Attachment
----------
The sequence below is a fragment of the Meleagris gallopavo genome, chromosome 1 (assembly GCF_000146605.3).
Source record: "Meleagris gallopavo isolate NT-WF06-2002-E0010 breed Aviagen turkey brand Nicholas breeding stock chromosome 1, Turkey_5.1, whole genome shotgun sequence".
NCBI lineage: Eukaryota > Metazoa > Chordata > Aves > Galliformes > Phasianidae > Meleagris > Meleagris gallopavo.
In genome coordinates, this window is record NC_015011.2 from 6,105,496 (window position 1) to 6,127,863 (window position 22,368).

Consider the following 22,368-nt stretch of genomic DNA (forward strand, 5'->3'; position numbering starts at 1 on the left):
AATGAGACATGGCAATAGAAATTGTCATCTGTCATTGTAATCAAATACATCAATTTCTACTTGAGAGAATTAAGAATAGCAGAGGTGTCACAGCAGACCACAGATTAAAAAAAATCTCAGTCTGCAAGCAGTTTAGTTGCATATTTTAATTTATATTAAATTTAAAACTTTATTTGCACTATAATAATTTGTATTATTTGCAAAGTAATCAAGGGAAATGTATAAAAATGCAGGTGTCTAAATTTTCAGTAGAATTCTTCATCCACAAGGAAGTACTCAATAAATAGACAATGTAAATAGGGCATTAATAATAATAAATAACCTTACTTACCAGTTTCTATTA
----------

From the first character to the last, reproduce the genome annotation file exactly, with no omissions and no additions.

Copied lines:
The sequence below is a fragment of the Meleagris gallopavo genome, chromosome 1 (assembly GCF_000146605.3).
Source record: "Meleagris gallopavo isolate NT-WF06-2002-E0010 breed Aviagen turkey brand Nicholas breeding stock chromosome 1, Turkey_5.1, whole genome shotgun sequence".
NCBI lineage: Eukaryota > Metazoa > Chordata > Aves > Galliformes > Phasianidae > Meleagris > Meleagris gallopavo.
In genome coordinates, this window is record NC_015011.2 from 6,105,496 (window position 1) to 6,127,863 (window position 22,368).

Consider the following 22,368-nt stretch of genomic DNA (forward strand, 5'->3'; position numbering starts at 1 on the left):
AATGAGACATGGCAATAGAAATTGTCATCTGTCATTGTAATCAAATACATCAATTTCTACTTGAGAGAATTAAGAATAGCAGAGGTGTCACAGCAGACCACAGATTAAAAAAAATCTCAGTCTGCAAGCAGTTTAGTTGCATATTTTAATTTATATTAAATTTAAAACTTTATTTGCACTATAATAATTTGTATTATTTGCAAAGTAATCAAGGGAAATGTATAAAAATGCAGGTGTCTAAATTTTCAGTAGAATTCTTCATCCACAAGGAAGTACTCAATAAATAGACAATGTAAATAGGGCATTAATAATAATAAATAACCTTACTTACCAGTTTCTATTA